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France dash Wales’ Grand Slam hopes at the death

HEARTBREAK for Wales and Welsh supporters as France seized their chance and gained a last-gasp win in Paris.

With ten minutes left on the clock, ten points to the good, a French try disallowed, and a French forward red-carded for making contact with the eyes of Wales’ captain, the game looked all but over.

But France dominated the game as Wales lost Taulupe Faletau and Liam Williams to yellow cards and were fortunate not to be reduced to twelve men after a series of penalties conceded near their line.

In truth, the game’s final quarter was all about relentless French pressure as Wales clung on by their fingertips in the face of wave after wave of French pressure.

Even then, with the clock ticking towards the red zone, Wales conceded a breakdown penalty when on the halfway line.

It’s all about the finest of margins and what-ifs, but if Wales hadn’t infringed they would’ve run the clock down through the phases before hoofing the ball into the empty stands at Stade de France to claim the Grand Slam.

Ifs, buts, and maybes.

For sixty minutes, Wales controlled the game. The tempo was frenetic, the physicality brutal, the skill-level unbelievable.

Wales had more intent going forward and were astonishing in defence. France looked as though they were out on their feet only to rally as only Les Bleus can and find another gear.

The first-half was exhilarating stuff.

France came out full of strong running and clever movement and took the lead on seven minutes as Romain Taofifenua powered over from short range, converted by Matthieu Jalibert.

Two minutes later, Wales were over the whitewash at the French end only for the outstanding Charles Ollivon to hold up Gareth Davies over the line.

From the resulting five-metre scrum, Wales showed patience by building pressure on the French line. A smart pass from Gareth Davies picked out Dan Biggar, who cut a fantastic inside line at speed to score.

Back came the French. In a moment of individual genius, Jalibert chipped over the Welsh defence, picked up his own kick ahead and found Dupont on his shoulder to cross for the easiest of scores.

Wales hit back immediately through Josh Navidi, who powered over from close range, with the extras again added by Dan Biggar.

Twenty minutes gone and 14 a-piece.

The game was being played at a speed that surely couldn’t be maintained.

But it could.

Wales threw everything at the French, who looked increasingly rattled as the half progressed. The Blues went back in the tackle as Wales swarmed forward. It looked like a score could come at any moment and it was only mildly anti-climactic when Wales took the lead for the first time courtesy of a Dan Biggar penalty.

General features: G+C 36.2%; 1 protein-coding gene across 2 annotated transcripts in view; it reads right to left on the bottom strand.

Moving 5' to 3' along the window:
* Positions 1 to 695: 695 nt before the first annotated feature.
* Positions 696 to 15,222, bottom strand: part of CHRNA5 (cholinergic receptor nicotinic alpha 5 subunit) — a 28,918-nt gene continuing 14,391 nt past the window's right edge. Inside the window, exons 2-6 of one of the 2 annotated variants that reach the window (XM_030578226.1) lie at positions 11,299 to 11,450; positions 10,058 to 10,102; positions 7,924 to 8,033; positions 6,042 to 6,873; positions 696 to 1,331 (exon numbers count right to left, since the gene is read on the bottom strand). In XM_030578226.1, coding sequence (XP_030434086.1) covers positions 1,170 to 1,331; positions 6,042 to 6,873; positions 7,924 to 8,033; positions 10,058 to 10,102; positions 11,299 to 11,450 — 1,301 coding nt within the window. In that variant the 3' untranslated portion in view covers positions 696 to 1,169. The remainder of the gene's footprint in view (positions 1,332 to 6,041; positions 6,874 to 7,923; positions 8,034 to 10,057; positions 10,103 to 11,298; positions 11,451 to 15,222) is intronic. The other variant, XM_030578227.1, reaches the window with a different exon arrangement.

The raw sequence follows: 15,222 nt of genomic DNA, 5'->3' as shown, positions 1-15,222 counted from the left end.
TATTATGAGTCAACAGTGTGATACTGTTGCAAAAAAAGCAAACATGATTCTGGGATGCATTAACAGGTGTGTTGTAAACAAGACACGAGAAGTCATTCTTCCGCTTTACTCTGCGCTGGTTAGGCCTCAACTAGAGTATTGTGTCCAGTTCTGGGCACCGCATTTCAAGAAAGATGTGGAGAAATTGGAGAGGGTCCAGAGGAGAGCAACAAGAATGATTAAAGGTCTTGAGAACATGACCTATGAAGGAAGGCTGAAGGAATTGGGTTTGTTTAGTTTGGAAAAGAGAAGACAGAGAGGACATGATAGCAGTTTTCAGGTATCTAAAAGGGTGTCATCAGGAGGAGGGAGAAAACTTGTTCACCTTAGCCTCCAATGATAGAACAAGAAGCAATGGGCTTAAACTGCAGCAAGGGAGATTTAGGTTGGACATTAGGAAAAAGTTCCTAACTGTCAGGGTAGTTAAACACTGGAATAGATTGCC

It didn’t last long, and France drew level at 17-17 with an Ntamack penalty after

Biggar was penalised for a high tackle on French centre Fickou.

Second-half and Wales started targeting the French backs with high and cleverly weighted short kicks.

The Welsh hammered at the French line so hard that either a try or a penalty had to come. And a penalty kick from Biggar it was.

Two minutes later and Wales were seven points further ahead as North claimed hard yards, offloaded to Williams before Tipuric’s clever grubber kick was gathered by Tomos Williams for Josh Adams to cross. Biggar converted again and Wales were in the box-seat.

Back came France, who attacked at speed before Ntamack took them within a score with a penalty after a no-arms tackle by Justin Tipuric.

Wales’ forwards then showed their power with a massive drive from a maul which took them within metres of the French line. The ball sped across field while Wales had the penalty advantage.

After an acrobatic Louis Rees-Zammit special was chalked off for touch in goal, back Wales went in front of the posts for Biggar to pop over a routine three-pointer to restore the ten-point lead.

From there on out was almost all French pressure and strong Welsh defence.
Marchand was held up over the line by Faletau.

Then Dulin crossed in the corner after a series of close-range drives in midfield. It looked like a sound try but the referee called play back to look at a possible infringement at the preceding breakdown.

For all the world, it looked like the try might be chalked off for an illegal clear out of Welsh prop Wyn Jones. However, referee Luke Pearce wanted a closer look at an incident involving French lock Willemse and Wales skipper Alun Wyn Jones.

The replay showed that after clearing the ruck with an illegal neck roll, Willemse made contact around the captain’s eyes. The try was chalked off and Willemse sent off.

And so here we are, back where we were at the beginning of this article. Relentless French pressure.

First Ollivon crossed to get France within three points.

Wales needed to pen France in their own half with ninety seconds on the clock. A French knock-on. Wales have the ball. Sixty seconds left. The chance to run down the clock missed. A penalty and field position conceded. France sniffing their chance, keeping the ball alive. More pressure, The ball goes wide with the clock well into the red.

And Dulin crosses out wide to break Welsh hearts.